Summary: Anything you can compute using an infinite amount of negentropy, time T, and space S, can be computed using only about S negentropy if you are willing to spend a little bit of extra space and time (S log T and T^1.5, for example, or S and 2^S * T). So future universes may be constrained by available space and time rather than negentropy, and the potential for computation may be exponentially larger than we would otherwise expect.
Almost any reversible laws of physics appear to exhibit a “second law of thermodynamics,” to the extent that such a law has been observed by humans so far. If the laws of physics are reversible, then a set of possible worlds will evolve through time into new sets of equal size. Given nearly any ignorance about the state of a system and nearly any partition of the possible states, most worlds consistent with our original knowledge will evolve to lie in a rather large part of the partition rather than a vanishingly small one.
The notion of entropy can be introduced (again for any reversible laws) to model this phenomenon (statistical mechanics has a lot to say about this quantity under some additional assumptions about the laws, most of which won’t be relevant here). For example, for any reversible laws of physics there is a constraint on how much irreversible computation we can do: each time we try to erase the current value of a register we must necessarily introduce one bit of entropy to the environment (we have squeezed the possible worlds within the computer by a factor of 2, so must expand the possible worlds outside the computer by a factor of 2). Once there is no room in the environment for entropy, we can no longer erase the values of registers (entropy from the environment will leak into our machine) and irreversible computation becomes impossible.
All of this holds for general reversible systems, and I will somewhat boldly claim that observation has not suggested any stronger thermodynamic limitations on computing than those imposed by the reversibility of the laws of physics. (There are other restrictions coming from quantum gravity restrictions on maximum information density in spacetime, although here we are getting into physics I wouldn’t bet too confidently on and the restrictions are exponentially weaker for many settings of natural parameters.)
In reversible laws of physics there are no thermodynamic obstructions to doing very large amounts of reversible computation.
A computer only consumes negentropy (order in the environment which can accept ejected entropy) when it tries to erase a register. What if we never erase a register? For example, whenever we would have set a register C to hold the value (A AND B), we can instead set C’ = C XOR (A AND B), where C’ is the new value and C is the old value. This operation is called a Tofolli gate. Using reversible primitive operations we can describe a theory of “universal reversible computation” which mirrors the usual theory of universal computation.
In the usual setting, AND gates form the basis for universal computation. Interesting laws of physics support the implementation of AND gates as well as memory registers, and together with a source of negentropy which allows us to erase those memory units this is enough to construct a Turing machine (or any other universal computer).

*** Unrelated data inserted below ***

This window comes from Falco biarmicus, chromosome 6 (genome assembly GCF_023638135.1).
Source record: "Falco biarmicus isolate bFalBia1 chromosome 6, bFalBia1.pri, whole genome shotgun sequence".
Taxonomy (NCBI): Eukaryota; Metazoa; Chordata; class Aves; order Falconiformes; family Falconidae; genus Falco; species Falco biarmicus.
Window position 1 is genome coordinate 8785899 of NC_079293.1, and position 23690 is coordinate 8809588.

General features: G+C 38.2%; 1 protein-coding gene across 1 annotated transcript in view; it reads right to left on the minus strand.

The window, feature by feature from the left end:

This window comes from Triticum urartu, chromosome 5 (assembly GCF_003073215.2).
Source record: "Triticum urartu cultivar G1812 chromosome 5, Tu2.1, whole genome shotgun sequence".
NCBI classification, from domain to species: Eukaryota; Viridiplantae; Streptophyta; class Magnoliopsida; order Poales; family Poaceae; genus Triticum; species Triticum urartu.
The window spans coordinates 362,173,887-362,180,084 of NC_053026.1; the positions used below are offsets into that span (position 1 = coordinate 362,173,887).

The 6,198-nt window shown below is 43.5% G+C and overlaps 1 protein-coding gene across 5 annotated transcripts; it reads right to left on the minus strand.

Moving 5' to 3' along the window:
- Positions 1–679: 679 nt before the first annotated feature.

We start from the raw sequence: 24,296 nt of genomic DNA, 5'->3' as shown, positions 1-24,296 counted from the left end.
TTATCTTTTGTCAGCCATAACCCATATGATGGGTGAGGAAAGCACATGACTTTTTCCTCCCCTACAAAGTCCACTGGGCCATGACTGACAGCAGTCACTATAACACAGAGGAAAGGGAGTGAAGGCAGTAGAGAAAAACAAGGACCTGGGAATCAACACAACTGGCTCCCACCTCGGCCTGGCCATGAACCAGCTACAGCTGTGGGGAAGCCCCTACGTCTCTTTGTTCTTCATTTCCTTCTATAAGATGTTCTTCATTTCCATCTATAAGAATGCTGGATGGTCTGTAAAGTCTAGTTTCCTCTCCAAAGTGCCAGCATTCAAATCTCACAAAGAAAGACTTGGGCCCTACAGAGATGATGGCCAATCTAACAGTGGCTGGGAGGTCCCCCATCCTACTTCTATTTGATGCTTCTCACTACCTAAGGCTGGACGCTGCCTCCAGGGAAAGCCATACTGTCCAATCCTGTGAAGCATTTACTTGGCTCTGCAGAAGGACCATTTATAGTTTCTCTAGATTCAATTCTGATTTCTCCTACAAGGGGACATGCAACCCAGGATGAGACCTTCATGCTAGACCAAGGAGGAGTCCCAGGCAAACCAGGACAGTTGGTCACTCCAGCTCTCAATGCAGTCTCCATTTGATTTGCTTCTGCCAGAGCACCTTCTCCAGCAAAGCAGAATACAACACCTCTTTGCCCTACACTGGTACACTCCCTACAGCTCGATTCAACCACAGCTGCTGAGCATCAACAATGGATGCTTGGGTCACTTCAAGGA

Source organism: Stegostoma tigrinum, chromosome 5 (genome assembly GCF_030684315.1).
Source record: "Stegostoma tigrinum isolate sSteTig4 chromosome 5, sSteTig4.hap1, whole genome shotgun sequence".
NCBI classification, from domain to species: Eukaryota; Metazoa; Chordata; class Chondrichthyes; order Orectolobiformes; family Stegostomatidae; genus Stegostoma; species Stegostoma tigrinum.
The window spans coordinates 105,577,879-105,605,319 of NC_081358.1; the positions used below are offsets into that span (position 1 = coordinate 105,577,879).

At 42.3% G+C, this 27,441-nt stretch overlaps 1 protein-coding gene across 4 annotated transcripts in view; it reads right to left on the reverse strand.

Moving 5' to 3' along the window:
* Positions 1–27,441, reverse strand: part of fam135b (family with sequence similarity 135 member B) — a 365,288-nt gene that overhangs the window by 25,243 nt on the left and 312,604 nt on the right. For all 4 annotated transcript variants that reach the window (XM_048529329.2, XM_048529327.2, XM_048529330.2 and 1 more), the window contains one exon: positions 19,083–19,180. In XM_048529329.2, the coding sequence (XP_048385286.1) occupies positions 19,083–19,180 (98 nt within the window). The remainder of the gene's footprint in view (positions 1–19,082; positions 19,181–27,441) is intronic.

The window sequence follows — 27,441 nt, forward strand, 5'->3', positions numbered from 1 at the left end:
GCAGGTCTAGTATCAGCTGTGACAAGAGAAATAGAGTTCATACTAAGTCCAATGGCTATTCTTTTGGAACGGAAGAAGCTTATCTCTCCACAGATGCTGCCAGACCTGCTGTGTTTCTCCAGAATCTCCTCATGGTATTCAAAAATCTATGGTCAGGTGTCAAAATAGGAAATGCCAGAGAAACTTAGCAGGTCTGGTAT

In the reversible setting, Tofolli gates form the basis for universal reversible computation. Interesting reversible laws of physics support the implementation of Tofolli gates and memory registers, and this is enough to construct a reversible Turing machine (or any other universal reversible computer) even without a source of negentropy.
The reversible model is interesting only from a complexity-theoretic standpoint. Of course the reversible computer will also require some initially zero workspace, and this is best thought of as its own source of negentropy. The difference is that an irreversible computer is allowed to use a fresh batch of negentropy at each computational step, while a reversible computer has an initial endowment of negentropy.
Reversible Simulations of Irreversible Computation
Consider a human brain. Suppose its state can be described in S bits and can be updated in discrete steps. Suppose each update takes a constant amount of time per bit of state, and the bits can be computed in parallel. Simulating such a brain for T steps generally requires producing S * T bits of entropy–after each step the old state must be overwritten, producing S more bits of entropy. The same process can be implemented on a reversible computer, but now requiring S * T space–there is no way to reversibly remove intermediate scratchwork, and so the entire brain’s history must be preserved. (This is what nature does in our experience–our entire brain’s history is preserved, though obfuscated, in the heat given off by our brains.)
If we try and run a brain for 10^10000 steps, we will find that the universe doesn’t have enough negentropy to support the computation. A different way of looking at this is that the universe is reversible, but it doesn’t have 10^10000 bits in which to store such a long history.